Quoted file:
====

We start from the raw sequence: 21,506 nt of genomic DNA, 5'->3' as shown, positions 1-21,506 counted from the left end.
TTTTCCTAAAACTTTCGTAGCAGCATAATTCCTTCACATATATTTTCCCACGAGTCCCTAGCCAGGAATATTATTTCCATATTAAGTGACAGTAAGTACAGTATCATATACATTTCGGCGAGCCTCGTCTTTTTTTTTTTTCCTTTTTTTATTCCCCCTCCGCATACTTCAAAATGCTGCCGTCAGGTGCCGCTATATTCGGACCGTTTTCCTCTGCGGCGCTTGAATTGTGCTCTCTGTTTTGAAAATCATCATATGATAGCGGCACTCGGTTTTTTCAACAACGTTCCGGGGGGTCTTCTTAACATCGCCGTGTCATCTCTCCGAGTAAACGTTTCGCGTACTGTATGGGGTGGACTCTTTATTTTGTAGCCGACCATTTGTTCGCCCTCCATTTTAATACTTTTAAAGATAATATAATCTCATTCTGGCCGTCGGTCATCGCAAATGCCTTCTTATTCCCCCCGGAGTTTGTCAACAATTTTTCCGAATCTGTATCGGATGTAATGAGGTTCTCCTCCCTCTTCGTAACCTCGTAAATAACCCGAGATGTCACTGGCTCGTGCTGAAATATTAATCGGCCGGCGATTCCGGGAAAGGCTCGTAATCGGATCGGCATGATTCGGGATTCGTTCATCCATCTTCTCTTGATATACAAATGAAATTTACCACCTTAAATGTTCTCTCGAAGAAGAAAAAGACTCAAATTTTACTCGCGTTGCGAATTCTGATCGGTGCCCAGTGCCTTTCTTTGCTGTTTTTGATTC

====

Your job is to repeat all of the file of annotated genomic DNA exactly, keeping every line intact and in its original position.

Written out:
We start from the raw sequence: 21,506 nt of genomic DNA, 5'->3' as shown, positions 1-21,506 counted from the left end.
TTTTCCTAAAACTTTCGTAGCAGCATAATTCCTTCACATATATTTTCCCACGAGTCCCTAGCCAGGAATATTATTTCCATATTAAGTGACAGTAAGTACAGTATCATATACATTTCGGCGAGCCTCGTCTTTTTTTTTTTTCCTTTTTTTATTCCCCCTCCGCATACTTCAAAATGCTGCCGTCAGGTGCCGCTATATTCGGACCGTTTTCCTCTGCGGCGCTTGAATTGTGCTCTCTGTTTTGAAAATCATCATATGATAGCGGCACTCGGTTTTTTCAACAACGTTCCGGGGGGTCTTCTTAACATCGCCGTGTCATCTCTCCGAGTAAACGTTTCGCGTACTGTATGGGGTGGACTCTTTATTTTGTAGCCGACCATTTGTTCGCCCTCCATTTTAATACTTTTAAAGATAATATAATCTCATTCTGGCCGTCGGTCATCGCAAATGCCTTCTTATTCCCCCCGGAGTTTGTCAACAATTTTTCCGAATCTGTATCGGATGTAATGAGGTTCTCCTCCCTCTTCGTAACCTCGTAAATAACCCGAGATGTCACTGGCTCGTGCTGAAATATTAATCGGCCGGCGATTCCGGGAAAGGCTCGTAATCGGATCGGCATGATTCGGGATTCGTTCATCCATCTTCTCTTGATATACAAATGAAATTTACCACCTTAAATGTTCTCTCGAAGAAGAAAAAGACTCAAATTTTACTCGCGTTGCGAATTCTGATCGGTGCCCAGTGCCTTTCTTTGCTGTTTTTGATTC